Yes, it’s that time of year when it’s COLD, illness is going around, and it gets dark out very early. In fact it’s probably already dark by the time children are being picked up at your programs. But remember, outdoor play is important during this time of year, too! Children benefit from fresh air even when it’s cold outside. Here are some ideas for outdoor activities in the winter, and some tips on keeping the little ones warm!
—Digging in the snow. No worries if you don’t have “snow shovels.” Tools used for sand/sensory table digging work just as good.
—Painting the snow. Use spray bottles and food coloring with water; children can turn their all white snow-covered playground into a colorful atmosphere.
—Patterns in the snow. Children can use various objects or manipulative toys to create patterns.
—Create tracks in the snow using footprints, rakes, or long sticks. This could even be turned into a follow the leader or guessing game with the children. For example, what object made which track in the snow?
—Bird watching. Since the trees are bare, bird watching becomes very easy. Start saving your empty paper towel rolls so the children make their binoculars first!
—Nature walks or hikes throughout your playground or around the block. Take a camera along to capture those wonderful winter images.
—Feeding winter animals. Create bird feeders for a special activity then allow the children to pick the perfect place their feeder should be placed outside. This is such a great way to demonstrate compassion for other living things and the world around us.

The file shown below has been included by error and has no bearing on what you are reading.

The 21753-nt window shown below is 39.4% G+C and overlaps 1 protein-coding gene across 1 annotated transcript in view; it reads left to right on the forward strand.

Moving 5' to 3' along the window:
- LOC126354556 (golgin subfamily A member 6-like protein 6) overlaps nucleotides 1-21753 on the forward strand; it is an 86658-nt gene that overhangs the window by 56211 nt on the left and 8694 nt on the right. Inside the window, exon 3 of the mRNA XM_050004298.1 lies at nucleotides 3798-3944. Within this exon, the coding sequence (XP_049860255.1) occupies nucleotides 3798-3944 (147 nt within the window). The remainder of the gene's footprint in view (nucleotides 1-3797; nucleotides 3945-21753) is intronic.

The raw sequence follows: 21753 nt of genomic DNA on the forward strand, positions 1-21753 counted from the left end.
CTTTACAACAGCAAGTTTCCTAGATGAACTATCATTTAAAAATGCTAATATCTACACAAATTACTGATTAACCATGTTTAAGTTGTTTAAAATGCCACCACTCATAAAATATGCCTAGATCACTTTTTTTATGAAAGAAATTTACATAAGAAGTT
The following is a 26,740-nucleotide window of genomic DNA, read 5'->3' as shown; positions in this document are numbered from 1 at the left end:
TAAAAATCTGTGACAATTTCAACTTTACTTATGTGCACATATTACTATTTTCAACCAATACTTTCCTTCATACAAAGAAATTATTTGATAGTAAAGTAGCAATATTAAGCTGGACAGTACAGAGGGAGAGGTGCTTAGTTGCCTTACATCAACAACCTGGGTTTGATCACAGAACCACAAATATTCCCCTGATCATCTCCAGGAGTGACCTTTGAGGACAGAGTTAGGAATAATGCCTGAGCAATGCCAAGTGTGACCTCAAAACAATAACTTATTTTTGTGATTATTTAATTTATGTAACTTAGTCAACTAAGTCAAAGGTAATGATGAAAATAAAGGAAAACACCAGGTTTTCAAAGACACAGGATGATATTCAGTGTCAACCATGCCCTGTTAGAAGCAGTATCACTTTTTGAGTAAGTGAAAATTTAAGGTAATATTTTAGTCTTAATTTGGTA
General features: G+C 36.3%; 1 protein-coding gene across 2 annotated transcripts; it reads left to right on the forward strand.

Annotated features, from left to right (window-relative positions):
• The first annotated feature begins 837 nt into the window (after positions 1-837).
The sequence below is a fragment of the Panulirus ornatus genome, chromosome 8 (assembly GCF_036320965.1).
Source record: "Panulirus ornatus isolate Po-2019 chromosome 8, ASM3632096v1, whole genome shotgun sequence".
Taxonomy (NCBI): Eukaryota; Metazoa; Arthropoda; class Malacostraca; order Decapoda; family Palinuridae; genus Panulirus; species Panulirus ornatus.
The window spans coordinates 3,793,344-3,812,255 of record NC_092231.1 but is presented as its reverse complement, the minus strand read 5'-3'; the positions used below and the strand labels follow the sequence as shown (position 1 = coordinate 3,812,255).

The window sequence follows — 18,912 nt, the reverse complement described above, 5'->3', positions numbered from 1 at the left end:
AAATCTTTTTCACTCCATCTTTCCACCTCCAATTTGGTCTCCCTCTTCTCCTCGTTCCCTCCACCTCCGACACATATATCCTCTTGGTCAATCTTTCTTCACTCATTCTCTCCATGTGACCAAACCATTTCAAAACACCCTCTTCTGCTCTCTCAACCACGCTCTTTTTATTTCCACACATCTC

—Scavenger hunts are always fun in any season. This can be a teacher-guided hunt or the children can create their own hunts. Don’t forget to allow time and supply materials children may need to create maps for the hunt prior to heading outdoors.
Keeping children warm:
—Asking parents to provide extra clothes for their child or even donate old clothes for other children. Dressing in layers will help keep children warm.
—Ask parents to bring in an extra pair of shoes or snow boots if you plan to explore snow outdoors. Parents can also donate old shoes or snow boots to keep on hand in the classroom.
—No snow boots, no problem. You can use baggies or Kroger bags as a shoe liner. This will help keep children’s feet dry. If shoes become wet, they’re typically dry by the time nap is over.
—Make hot chocolate. This can even be turned into a math activity as children count their marshmallows!
Please always follow your program’s weather policy and procedures. Remember: children benefit from outdoor activities even if it’s in short time periods.